11 Mar 2018

Elitist Leaders Dismantle SADC Dream of Regional Unity

Written by  Mark Paterson

No. 385: Elitist Leaders Dismantle SADC Dream of Regional Unity / Mark Paterson / Sunday Argus
11 March 2018

The Southern African Development Community (SADC) has been attacked as an elite club used by corrupt national leaders to justify their hold on power.

The regional body was criticised for marginalising civil society groups in its deliberations and for failing to deliver any real benefits to South Africans and the rest of the region.

"The African leader is not ready for regional integration," Arthur Mutambara, former deputy prime minister of Zimbabwe, told a meeting organised by the Centre for Conflict Resolution in Cape Town, as he accused the continent's rulers of being "stumbling blocks".

They preferred to remain presidents over "poor, starving people", rather than accept the idea of service within regionally integrated systems of government, he said.

Southern Africa's heads of state and government put parochial interests above the greater economic and developmental good that regional integration can bring, he argued.

"They will talk to you, not out of love but out of economics, he told the meeting.

In this context, Mutambara stressed the potential impact of the proposed tripartite free trade area among the Common Market for Eastern and Southern Africa, the East African Community and SADC, which produces an annual GDP of $3.3 trillion.

However, instead of providing a platform for such integration, SADC was betraying the ideals of post-liberation Southern Africa, he said.

No one is calling the leaders to account on this," Boichoko Ditlhake, the outgoing executive director of the SADC Council of Non-Governmental Organisations, told the meeting, part of a seminar on the regional body attended by government officials, academics and civil society activists from the region.

Having worked closely with the institution since 2000, Ditlhake described "a systematic process of dismantling what SADC was meant to be" and a disempowered secretariat that often was in competition with civil society in its quest for influence.

He accused the secretariat of seeking to marginalise mechanisms for greater engagement in the body's decision-making.

The disconnect between ordinary citizens and the SADC was emphasised by civil society activist Braam Hanekom, who has campaigned for Zimbabwean refugees in Cape Town.

Hanekom described the body as little more than a rubber stamp for national elections in Southern Africa. "How can SADC be expected to respect the values of constitutional democracies when King Mswati III of Swaziland, a constitutional monarch, is involved?" he asked the meeting, which was titled Who Owns SADC? Civil Society and Regional Integration in Southern Africa.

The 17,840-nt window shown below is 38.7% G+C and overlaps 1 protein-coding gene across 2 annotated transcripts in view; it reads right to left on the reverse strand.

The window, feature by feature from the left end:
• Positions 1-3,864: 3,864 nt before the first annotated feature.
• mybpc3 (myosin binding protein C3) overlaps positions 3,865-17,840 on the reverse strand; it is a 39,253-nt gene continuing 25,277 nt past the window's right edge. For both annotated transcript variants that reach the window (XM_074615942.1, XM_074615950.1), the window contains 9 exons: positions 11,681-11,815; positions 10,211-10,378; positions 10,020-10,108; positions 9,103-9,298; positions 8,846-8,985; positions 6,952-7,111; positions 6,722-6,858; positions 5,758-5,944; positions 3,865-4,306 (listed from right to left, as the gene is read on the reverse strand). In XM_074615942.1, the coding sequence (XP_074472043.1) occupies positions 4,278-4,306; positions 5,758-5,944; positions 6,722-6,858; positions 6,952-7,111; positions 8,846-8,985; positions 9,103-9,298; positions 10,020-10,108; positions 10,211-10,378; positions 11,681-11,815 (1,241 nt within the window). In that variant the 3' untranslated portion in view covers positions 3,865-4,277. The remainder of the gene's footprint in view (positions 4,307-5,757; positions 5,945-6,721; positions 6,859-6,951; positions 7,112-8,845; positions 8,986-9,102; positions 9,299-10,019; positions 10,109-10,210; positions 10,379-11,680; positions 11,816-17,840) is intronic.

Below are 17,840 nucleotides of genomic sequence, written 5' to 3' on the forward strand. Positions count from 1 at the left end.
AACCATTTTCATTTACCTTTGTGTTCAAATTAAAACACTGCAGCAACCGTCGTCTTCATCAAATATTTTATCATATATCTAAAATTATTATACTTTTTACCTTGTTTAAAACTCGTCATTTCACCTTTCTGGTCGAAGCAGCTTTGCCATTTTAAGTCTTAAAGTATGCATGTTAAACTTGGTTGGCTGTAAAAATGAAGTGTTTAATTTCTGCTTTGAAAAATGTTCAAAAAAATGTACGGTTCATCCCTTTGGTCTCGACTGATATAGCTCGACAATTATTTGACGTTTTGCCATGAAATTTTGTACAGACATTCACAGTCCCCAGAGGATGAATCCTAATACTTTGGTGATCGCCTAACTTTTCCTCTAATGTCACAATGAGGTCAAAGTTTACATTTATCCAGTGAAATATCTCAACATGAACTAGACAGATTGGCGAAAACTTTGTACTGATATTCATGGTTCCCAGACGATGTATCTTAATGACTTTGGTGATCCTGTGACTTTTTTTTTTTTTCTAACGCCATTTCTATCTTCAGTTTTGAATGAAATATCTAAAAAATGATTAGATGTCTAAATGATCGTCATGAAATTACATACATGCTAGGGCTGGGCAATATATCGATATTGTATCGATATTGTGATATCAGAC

Ditlhake also expressed his disillusionment over the regional integration project. "I shouldn't have gone to Gaborone to find the SADC, I should have stayed at home," he half-joked.

However, he also affirmed the importance of the region-building project and the positive part that the SADC had played in this.

In this regard, speakers at the meeting pointed to the gap between the protocols promoted by the regional body and their domestication by member countries. Without the active participation of its owners, implementation — and the organisation itself — remained weak.

Accountability started from below — from civil society pressure on the body to equip its regional court with powers of enforcement; from regional parliaments holding their executive leaderships to account; and from the institutionalisation of the participation of civil society, the private sector, and parliamentarians in the body's decision-making.

It has also been proposed that the SADC Parliamentary Forum be changed into a regional parliament in order to foster greater accountability among the region's heads of state and government.

The leaders themselves should encourage more participatory governance, attending heads of state summits and reporting back on these meetings. The government should further secure the participation of civil society by ensuring it is adequately funded.

But perhaps most importantly, efforts to promote more accountable region-building require a sea-change in the attitudes of national leaders in Southern Africa.

Ditlhake recalled a meeting convened at the African Union to discuss the pan-African Parliament. One by one the leaders of the SADC countries stood up, asserted their sovereignty and refused the authority of such a parliament in their region.

But leaders can be removed when citizen take greater responsibility for their political fate.

So, although Africa often turns a deaf ear to its own — icons such as Kwame Nkrumah who led the drive for a united states of Africa more than 50 years ago — the realisation may still dawn among Southern Africa's leaders that development depends on giving up national pride for African pride.

Mark Paterson

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